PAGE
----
It is already obvious that control of the Senate will be up for grabs in 2012, with Republicans needing just 3 or 4 seats to take control (depending on whether the GOP wins the presidency and, along with it, the vice president’s tie-breaking vote).
How much do Senate races in presidential years depend upon which White House ticket carries a state?
Without a doubt, it is the tight Senate contests that can be most affected by the top of the ticket. Looking back at all the U.S. Senate races that were decided by 53-47% or less in the last eight presidential match-ups (1980-2008), a healthy 58% of the 66 truly competitive Senate battles have been won by the candidate of the presidential nominee that carried the state.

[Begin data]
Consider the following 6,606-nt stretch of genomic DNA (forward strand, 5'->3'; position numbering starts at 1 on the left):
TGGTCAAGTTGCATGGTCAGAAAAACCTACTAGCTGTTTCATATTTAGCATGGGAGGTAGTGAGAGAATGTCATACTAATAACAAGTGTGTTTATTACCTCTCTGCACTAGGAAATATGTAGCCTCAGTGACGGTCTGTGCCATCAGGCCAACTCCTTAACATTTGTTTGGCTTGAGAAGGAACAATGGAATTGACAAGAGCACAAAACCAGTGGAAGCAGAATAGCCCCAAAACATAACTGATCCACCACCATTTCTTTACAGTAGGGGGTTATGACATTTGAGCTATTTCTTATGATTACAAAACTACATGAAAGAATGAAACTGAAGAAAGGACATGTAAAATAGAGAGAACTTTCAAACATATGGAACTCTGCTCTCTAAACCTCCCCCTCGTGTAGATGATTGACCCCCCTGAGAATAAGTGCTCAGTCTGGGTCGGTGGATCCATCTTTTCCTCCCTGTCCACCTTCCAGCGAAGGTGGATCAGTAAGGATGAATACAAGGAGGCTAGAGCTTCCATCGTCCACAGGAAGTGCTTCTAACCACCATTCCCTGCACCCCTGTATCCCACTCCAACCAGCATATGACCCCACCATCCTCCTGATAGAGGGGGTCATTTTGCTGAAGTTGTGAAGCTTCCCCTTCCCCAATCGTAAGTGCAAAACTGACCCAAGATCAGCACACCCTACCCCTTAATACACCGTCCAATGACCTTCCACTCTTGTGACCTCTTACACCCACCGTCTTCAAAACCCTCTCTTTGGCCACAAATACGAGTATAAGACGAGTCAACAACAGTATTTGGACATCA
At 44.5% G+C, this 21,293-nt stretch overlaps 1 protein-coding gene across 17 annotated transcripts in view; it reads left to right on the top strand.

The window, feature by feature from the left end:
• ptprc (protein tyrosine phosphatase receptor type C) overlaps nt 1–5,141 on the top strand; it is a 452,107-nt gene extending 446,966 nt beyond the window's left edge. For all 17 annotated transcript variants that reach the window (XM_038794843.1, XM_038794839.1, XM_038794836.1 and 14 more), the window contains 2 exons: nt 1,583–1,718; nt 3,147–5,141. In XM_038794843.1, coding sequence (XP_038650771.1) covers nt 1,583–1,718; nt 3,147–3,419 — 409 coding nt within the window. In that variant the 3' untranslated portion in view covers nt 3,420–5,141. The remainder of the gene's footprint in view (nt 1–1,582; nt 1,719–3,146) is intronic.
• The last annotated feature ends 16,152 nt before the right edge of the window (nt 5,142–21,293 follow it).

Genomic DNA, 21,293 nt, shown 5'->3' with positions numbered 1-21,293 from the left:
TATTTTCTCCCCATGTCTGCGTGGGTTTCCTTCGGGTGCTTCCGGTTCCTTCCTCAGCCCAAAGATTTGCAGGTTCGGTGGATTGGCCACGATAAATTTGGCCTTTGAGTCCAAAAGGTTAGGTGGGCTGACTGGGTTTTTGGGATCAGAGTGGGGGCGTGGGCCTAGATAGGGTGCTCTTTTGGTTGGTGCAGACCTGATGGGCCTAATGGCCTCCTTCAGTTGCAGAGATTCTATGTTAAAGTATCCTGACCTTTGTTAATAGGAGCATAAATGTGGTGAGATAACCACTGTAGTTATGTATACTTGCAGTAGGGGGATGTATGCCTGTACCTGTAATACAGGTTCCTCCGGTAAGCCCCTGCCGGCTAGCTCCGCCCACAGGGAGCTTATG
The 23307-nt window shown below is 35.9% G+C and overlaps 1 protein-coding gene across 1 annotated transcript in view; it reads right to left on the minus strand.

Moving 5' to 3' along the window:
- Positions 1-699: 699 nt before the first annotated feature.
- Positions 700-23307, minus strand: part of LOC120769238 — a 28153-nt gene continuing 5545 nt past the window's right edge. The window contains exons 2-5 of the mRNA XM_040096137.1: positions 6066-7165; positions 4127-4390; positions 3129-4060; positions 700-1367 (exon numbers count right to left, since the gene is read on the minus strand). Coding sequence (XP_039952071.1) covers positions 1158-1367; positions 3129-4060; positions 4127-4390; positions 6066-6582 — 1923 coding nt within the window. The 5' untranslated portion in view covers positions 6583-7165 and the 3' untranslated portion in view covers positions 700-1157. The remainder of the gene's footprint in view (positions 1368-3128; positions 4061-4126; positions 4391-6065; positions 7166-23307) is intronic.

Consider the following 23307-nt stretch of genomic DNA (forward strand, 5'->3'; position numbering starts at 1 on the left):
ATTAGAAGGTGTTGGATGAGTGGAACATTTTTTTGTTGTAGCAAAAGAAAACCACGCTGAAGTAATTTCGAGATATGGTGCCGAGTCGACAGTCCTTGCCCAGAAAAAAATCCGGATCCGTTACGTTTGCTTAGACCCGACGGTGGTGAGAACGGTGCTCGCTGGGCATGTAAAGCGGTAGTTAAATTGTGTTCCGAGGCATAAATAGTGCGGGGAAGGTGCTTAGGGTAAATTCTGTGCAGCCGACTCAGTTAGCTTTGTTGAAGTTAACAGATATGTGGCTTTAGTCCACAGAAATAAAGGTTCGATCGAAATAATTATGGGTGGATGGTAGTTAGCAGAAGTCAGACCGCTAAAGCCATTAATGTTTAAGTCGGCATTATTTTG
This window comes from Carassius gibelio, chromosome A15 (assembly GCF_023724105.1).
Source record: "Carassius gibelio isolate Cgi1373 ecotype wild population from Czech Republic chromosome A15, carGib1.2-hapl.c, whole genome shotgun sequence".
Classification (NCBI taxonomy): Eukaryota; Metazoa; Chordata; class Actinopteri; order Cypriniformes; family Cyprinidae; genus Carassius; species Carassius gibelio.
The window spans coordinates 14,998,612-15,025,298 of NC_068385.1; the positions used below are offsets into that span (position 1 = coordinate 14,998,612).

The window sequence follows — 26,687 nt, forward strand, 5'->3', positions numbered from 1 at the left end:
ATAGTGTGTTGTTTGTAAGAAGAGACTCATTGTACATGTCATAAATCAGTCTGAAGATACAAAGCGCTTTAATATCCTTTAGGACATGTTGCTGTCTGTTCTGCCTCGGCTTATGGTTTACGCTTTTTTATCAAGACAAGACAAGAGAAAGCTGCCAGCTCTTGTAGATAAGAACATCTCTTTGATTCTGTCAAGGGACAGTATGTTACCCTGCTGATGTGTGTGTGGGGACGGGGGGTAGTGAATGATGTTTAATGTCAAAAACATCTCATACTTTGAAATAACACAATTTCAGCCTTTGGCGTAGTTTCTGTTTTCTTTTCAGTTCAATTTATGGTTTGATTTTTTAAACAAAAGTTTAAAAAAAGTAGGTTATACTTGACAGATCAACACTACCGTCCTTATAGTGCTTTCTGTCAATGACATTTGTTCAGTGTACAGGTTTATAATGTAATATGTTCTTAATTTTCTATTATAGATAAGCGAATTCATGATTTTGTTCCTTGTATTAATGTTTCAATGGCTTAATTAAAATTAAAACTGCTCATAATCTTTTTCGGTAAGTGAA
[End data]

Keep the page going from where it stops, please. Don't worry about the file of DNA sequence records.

Other than Sen. Ben Nelson (D) in Nebraska, there are quite a few 2012 Senate contests almost certain to be substantially influenced by the downdraft from the presidential race, including but not restricted to Florida (Sen. Bill Nelson-D), Massachusetts (Sen. Scott Brown-R), Missouri (Sen. Claire McCaskill-D), Montana (Sen. Jon Tester-D), Nevada (Sen. John Ensign-R), North Dakota (open seat of Sen. Kent Conrad-D), Ohio (Sen. Sherrod Brown-D), and Virginia (open seat of Sen. Jim Webb-D).
When you watch these nine seats, seven of them currently held by Democrats, remember to include the presidential factor in your calculus. You can be certain that some lucky candidates in these states will be grabbing for their White House nominee’s coattails on Election Day.